In the heart of Copenhagen, next to the famous Tivoli Gardens, lies Glyptoteket – an art museum with a collection of more than 10.000 sculptures, paintings and objets d’art, a designer book shop, café and extraordinary winter garden. The museum is good for several hours of museum fun, as I recently discovered on a rainy August day with my two daughters.
You’ll know it when you see it: A monumental red brick building with a giant glass dome, broad stairs, antique columns and lion sculptures in front – Glyptoteket is impossible to miss. Based on the collection of passionate art lover and Carlsberg beer brewer Carl Jacobsen, Glyptoteket opened in its current location in 1897. Primarily a sculpture museum, the main focus of the collection is antique sculpture, but the museum also houses a fine collection of modern sculptures by artists like Auguste Rodin and Edgar Degas. Glyptoteket’s Rodin collection is the largest collection of the artist’s work outside of France. The museum has an exquisite collection of impressionist paintings, as well as pieces by Vincent van Gogh, Toulouse-Lautrec and many more.
I took my girls to Glyptoteket on a rainy Copenhagen day. On the way to the museum we talked about how antique sculptures are often noseless. The girls liked that, and I promised to show them Glyptoteket’s Nasothek – a fun collection of restoration noses on display in the permanent collection. We also talked about the winter garden in the heart of the museum. Winter gardens are a wonderful phenomenon: Indoor fountains and palm trees – what’s not to like? We hadn’t really planned our visit around a particular exhibition – we just wanted to get a feel of the museum and the collection.
When you arrive at Glyptoteket you enter a hall with marble stairs on both sides leading to the exhibition rooms, and in front of you the giant palm trees of the winter garden are visible through open doors. Compared to smaller, more contemporary museums, Glyptoteket definitely has that awe-inspiring, intimidating monumentality that art institutions seemed to go for in the past. Lots of columns, lots of marble. The architecture is very serious and not very inviting, which is somehow alright at Glyptoteket, because the artworks inside are largely masterpieces by famous artists and sculptors. Luckily for Glyptoteket, visitors have to cross the winter garden in order to get to the special exhibitions. The winter garden is extraordinary – in size and splendor. The palms trees are ancient and magnificent and some of them almost reach the glass dome above them. The winter garden has a fountain with Kai Nielsen’s marble sculpture Water Mother, and several other sculptures located between the many plants. The exotic environment of the winter garden is a big hit with kids – they love all the plants, the hidden sculptures and the goldfish in fountain.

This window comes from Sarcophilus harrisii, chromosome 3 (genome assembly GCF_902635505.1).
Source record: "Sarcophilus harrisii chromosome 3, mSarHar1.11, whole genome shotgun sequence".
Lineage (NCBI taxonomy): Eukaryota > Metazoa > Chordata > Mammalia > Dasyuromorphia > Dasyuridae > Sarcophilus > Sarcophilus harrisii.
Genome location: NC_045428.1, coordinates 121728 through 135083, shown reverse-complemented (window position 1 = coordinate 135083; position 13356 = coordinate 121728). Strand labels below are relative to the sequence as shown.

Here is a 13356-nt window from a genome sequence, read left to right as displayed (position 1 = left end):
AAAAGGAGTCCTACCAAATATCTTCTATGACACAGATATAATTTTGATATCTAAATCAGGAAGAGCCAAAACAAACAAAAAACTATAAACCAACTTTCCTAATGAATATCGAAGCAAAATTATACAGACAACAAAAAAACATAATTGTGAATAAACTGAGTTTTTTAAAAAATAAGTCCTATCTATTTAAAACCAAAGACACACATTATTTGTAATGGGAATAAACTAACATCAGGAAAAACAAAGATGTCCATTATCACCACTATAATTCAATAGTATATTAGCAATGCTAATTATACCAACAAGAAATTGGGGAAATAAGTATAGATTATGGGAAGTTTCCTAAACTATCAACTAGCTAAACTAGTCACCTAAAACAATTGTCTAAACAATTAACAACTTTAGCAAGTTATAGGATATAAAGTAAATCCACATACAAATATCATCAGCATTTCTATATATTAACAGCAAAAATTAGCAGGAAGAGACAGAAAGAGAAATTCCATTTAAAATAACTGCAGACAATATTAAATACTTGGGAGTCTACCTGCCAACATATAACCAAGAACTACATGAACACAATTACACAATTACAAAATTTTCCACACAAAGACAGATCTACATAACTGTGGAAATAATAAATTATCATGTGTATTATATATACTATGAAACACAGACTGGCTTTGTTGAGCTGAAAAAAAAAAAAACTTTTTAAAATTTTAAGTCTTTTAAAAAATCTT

When I finally managed to pull my youngest, Bella, away from the fountain, we decided to check out the French collection, which takes up three floors of exhibition rooms in the new part of the museum. We played a little game where the girls pointed to a painting and I told a story about that painting. After 25 minutes in the French collection I had told stories about Paul Gauguin, Edgar Degas and Vincent van Gogh and his blue bedroom. My girls really enjoyed the art stories and it’s a fun way for a parent to take a closer look at the paintings. Glyptoteket’s collection of impressionists and post-impressionists is very impressive, with more than 40 works by Gauguin, several masterpieces by Van Gogh and of course the Rodin collection.
Filled with art and stories my girls needed a little break, and they spotted the broad marble stairs leading upstairs towards the roof top terrace. They spent something like 15 minutes running up and down those stairs and I took lots of photos. Glyptoteket is a very photogenic museum. Out of breath, but very happy we set course for the café, which is located in the winter garden. The café has a broad selection of food – including a special meal for children with a Danish meatball, some greens, bread, butter and cake for dessert. The girls were very satisfied with their two macarons – one chocolate, one raspberry. Café Glyptoteket is a very pleasant experience as it combines the beautiful view of the winter garden with a nice meal at an affordable price. Right next to the café is Glyptoteket’s museum shop. The interior of the shop is designed by popular Danish design company Hay, and the shop looks just great. The shelves are full of beautiful stationary, shiny pens, little sculptures from Glyptoteket’s collection, ceramics, art books and so much more. The girls got to pick one thing from the shop – a very difficult task. After 20 minutes of browsing they finally chose a little reproduction of an ancient Egyptian sculpture from the collection.
Before we left the museum, we set out to find the Nasothek I had told them about. After a long walk through the museum halls, we finally found it. On the way back through the museum, we talked about which noses would go with which sculptures. All in all we had a fine day at Glyptoteket with art, food and fun. Despite the fact that the museum does not have a designated children’s area or workshop like many other museums, it’s still a fine place to spend some hours with the little ones. We’ll definitely go again sometime.